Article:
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Environment Worsened Under Bush in Many Key Areas, Data Show
Published on Wednesday, October 13, 2004 by Knight-Ridder
Environment Worsened Under Bush in Many Key Areas, Data Show
by Seth Borenstein
 

WASHINGTON - In the second presidential debate, President Bush said: "I'm a good steward of the land. The quality of the air's cleaner since I've been the president. Fewer water complaints since I've been the president."

Sen. John Kerry responded this way: "The president, I don't think, is living in a world of reality with respect to the environment. We're going backwards." He vows to reverse many of Bush's policies.


The record is not good. The word is going out to go easy (on polluters).

Russell Train, who ran the EPA under former Presidents Nixon and Ford
Which presidential candidate is right? How has America's environment fared under Bush?

Over the past 30 years, the nation's air and water have become dramatically cleaner, but the steady improvement has stalled or gone into reverse in several areas since Bush took office, according to government statistics. On Bush's watch, America's environment deteriorated in many critical areas - including the quality of air in cities and the quality of water that people drink - and gained in very few.

Knight Ridder compiled 14 pollution-oriented indicators from government and university statistics. Nine of the 14 indicators showed a worsening trend, two showed improvements and three others zigzagged.

Statistics that have worsened:

  • Superfund cleanups of toxic waste fell by 52 percent.
  • Fish-consumption warnings for rivers doubled.
  • Fish-consumption advisories for lakes increased 39 percent.
  • The number of beach closings rose 26 percent.
  • Civil citations issued to polluters fell 57 percent.
  • Criminal pollution prosecutions dropped 17 percent.
  • Asthma attacks increased by 6 percent.
  • There were small increases in global temperatures and unhealthy air days.

There were signs of pollution improvement, though. Major air-emissions from smokestacks and tailpipes dropped 9 percent, and greenhouse-gas emissions were reduced by 0.5 percent.

Statistics that have fluctuated are the number of people living in smoggy cities; the number of people drinking from tainted water supplies; and overall toxic pollution releases by industry.

In land-use policy under Bush, another 12 indicators reveal record-low additions to national parks, wilderness, wildlife refuges and the endangered species list. The Bush administration also approved 74 percent more permits to drill for oil and gas on public lands in its first three years than were granted in the previous three years.

Bush also has ordered dozens of sweeping changes to existing environmental policies, usually to benefit business interests. He reversed the government's course on global warming, power plant emissions, roadless areas of national forests, environmental law enforcement and agricultural run-off.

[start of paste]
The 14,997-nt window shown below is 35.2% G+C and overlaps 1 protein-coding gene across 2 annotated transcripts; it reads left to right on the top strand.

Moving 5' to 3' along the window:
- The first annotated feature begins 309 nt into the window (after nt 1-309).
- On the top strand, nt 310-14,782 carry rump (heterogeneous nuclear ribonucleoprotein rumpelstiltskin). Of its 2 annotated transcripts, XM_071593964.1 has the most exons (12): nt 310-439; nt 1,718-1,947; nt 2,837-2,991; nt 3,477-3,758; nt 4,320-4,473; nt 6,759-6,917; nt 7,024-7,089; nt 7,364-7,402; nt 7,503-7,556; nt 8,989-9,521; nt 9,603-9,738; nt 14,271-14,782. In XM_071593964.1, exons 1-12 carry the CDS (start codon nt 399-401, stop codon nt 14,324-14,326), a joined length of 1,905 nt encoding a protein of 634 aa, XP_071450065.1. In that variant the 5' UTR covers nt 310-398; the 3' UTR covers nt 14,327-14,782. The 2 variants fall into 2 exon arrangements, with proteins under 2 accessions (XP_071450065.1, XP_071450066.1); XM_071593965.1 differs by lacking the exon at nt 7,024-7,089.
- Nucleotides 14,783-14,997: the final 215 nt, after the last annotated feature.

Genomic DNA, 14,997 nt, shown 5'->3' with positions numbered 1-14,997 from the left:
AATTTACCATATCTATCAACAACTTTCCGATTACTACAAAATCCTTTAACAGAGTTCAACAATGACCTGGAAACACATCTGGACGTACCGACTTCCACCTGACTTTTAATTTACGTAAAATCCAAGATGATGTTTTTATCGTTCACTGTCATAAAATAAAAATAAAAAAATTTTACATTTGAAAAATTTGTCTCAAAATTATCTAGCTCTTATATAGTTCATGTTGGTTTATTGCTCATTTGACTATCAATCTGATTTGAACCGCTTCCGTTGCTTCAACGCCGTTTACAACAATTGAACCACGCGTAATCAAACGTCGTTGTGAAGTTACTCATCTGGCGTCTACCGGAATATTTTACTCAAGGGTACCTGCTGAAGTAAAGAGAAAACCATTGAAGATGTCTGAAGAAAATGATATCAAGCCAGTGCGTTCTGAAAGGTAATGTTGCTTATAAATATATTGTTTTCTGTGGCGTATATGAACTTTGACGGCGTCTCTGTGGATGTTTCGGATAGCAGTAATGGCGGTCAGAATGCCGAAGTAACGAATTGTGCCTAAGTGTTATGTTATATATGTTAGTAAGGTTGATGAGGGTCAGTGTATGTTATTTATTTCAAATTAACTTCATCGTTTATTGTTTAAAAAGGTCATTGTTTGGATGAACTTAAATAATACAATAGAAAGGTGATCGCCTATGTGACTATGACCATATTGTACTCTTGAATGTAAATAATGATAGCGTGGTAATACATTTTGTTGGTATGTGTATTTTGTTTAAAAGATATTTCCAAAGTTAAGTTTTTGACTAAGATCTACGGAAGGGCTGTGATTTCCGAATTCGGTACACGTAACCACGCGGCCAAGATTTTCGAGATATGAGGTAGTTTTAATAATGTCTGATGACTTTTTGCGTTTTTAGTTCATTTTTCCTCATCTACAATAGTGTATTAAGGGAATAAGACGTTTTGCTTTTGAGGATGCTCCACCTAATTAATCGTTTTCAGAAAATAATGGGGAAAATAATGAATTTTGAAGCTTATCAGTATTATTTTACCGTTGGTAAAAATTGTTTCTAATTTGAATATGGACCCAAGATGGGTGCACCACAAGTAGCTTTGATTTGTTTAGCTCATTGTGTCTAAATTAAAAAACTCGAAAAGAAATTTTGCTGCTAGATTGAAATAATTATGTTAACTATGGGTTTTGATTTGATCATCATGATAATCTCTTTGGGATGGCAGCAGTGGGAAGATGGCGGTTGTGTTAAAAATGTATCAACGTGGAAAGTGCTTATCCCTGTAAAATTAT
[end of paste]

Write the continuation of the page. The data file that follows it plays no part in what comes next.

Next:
Two major Bush administration proposals still languish in Congress. One would change the way air pollution from power plants is regulated, with gradually shrinking limits on emissions and the first-ever limits for mercury pollution. Critics say Bush's approach would require fewer pollution reductions than current law.

The other pending Bush proposal is his energy bill, which calls for more drilling on public lands, including Alaska's Arctic National Wildlife Refuge - which Kerry has been a leader in opposing.

Kerry vows to reverse Bush's efforts to make it easier for older power plants to expand without additional pollution controls. He promises to "plug loopholes" in industrial air-pollution regulations, limit suburban sprawl and mount a new program to protect America's waterways.

Over nearly two decades in the Senate, Kerry has gotten extremely high marks from environmental groups, including from the League of Conservation Voters. Henry Lee, Harvard University's environment and natural resources program director, said Kerry didn't initiate any environmental legislation that became landmark law, but he often was "out in front on the issue."

If Kerry is friendly with environmental activists, "the Bush administration is sympathetic to the concerns of business," said Eban Goodstein, the chairman of the environmental-studies program at Lewis and Clark College in Portland, Ore. "They're bringing in people that are really hostile to the current regulatory framework."

The Bush environmental team says it concentrates more on results than regulations and that, even if enforcement numbers are down, the country is cleaner based on what comes out of industrial smokestacks and sewers. The Bush administration also took steps to reduce pollution from off-road diesel engines and slightly increased auto-mileage standards.